By Sigurd Neubauer
Russian soprano Anna Netrebko has filed a lawsuit against the Metropolitan Opera in New York over alleged defamation and breach of contract after it dropped her shortly after Russia’s invasion of Ukraine. She’s seeking at least $360,000 in damages for lost performance and rehearsal fees.
Netrebko is one of the most beloved opera stars of our generation. The Russian is a prima donna whose ‘rags to riches’ story is not only inspirational but has been a regular fixture at the Met since 2002.
Netrebko is “known for her dark lustrous voice, her compelling dramatic characterizations, and her alluring stage presence,” according to Britannica.
This is not the first time – nor will it be the last – that the venerable New York institution has had to part ways with some of the greatest opera stars of the day.
But in the case of Netrebko, she alleges that she was fired for not publicly denouncing President Vladimir Putin of Russia.
It is extremely dangerous for any Russian to criticize his or her government. Criticism of Putin’s brutal war is off-limits.
While we’re not privy to any private conversations between Netrebko and the Met leading up to their dispute, it is worthwhile pointing out that this week two of Russia’s most prominent tennis players, Daniil Medvedev and Andrey Rublev, met at the unfolding US Open.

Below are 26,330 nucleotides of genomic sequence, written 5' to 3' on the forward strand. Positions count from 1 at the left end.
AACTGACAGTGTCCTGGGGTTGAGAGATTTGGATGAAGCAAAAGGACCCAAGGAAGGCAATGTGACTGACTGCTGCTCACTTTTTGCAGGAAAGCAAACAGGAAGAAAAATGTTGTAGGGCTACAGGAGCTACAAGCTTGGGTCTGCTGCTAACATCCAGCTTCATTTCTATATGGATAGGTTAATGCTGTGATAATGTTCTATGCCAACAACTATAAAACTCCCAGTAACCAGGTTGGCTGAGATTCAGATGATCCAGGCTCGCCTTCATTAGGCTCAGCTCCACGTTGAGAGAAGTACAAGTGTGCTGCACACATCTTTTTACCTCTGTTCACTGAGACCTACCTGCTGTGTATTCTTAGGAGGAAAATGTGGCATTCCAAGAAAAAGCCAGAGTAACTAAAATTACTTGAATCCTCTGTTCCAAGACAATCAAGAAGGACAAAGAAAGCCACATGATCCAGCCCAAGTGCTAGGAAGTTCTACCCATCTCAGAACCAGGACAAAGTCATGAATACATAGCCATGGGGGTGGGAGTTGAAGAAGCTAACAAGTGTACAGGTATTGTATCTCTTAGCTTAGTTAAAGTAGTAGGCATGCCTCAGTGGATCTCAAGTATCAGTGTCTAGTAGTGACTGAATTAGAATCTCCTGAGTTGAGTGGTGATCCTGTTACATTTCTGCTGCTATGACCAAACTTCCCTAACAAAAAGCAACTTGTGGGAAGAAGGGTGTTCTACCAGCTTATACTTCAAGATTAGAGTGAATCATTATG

Medvedev will be facing Carlos Alcaraz in the US Open semifinal on Friday. The US government has not barred Russian athletes from competing in the United States.
Numerous Russian athletes continue to play in the National Hockey League as well. To our knowledge, no Russian athlete has been required by their teams to publicly denounce Putin and his war.
On these pages, we support NATO as it provides the only framework for protecting Western Civilization as we know it from external enemies and strategic competitors. Russia is a historic enemy of Europe and China is a strategic competitor of the U.S.
The obvious question is: has the Met placed an undue burden on Netrebko by forcing her to publicly denounce Putin and his war, a standard that has not been applied to Russian athletes competing in the United States?
Netrebko argues that “the Met did not require any other artists to make such a statement and the Met took adverse actions even after Netrebko attempted to comply with the Met’s requirements to the fullest extent possible for her as a Russian citizen.”
Perceptions matter, especially during a time of heightened U.S. domestic polarization over culture.
Netrebko’s dispute with the Met is now of geopolitical significance. Opera fans deserve an answer as to why the Met separated from Netrebko.
Netrebko is known for her dark lustrous voice, her compelling dramatic characterizations, and her alluring stage presence: Britannica
Has the Met placed an undue burden on Netrebko by forcing her to publicly denounce Putin and his war, a standard that has not been applied to Russian athletes competing in the United States?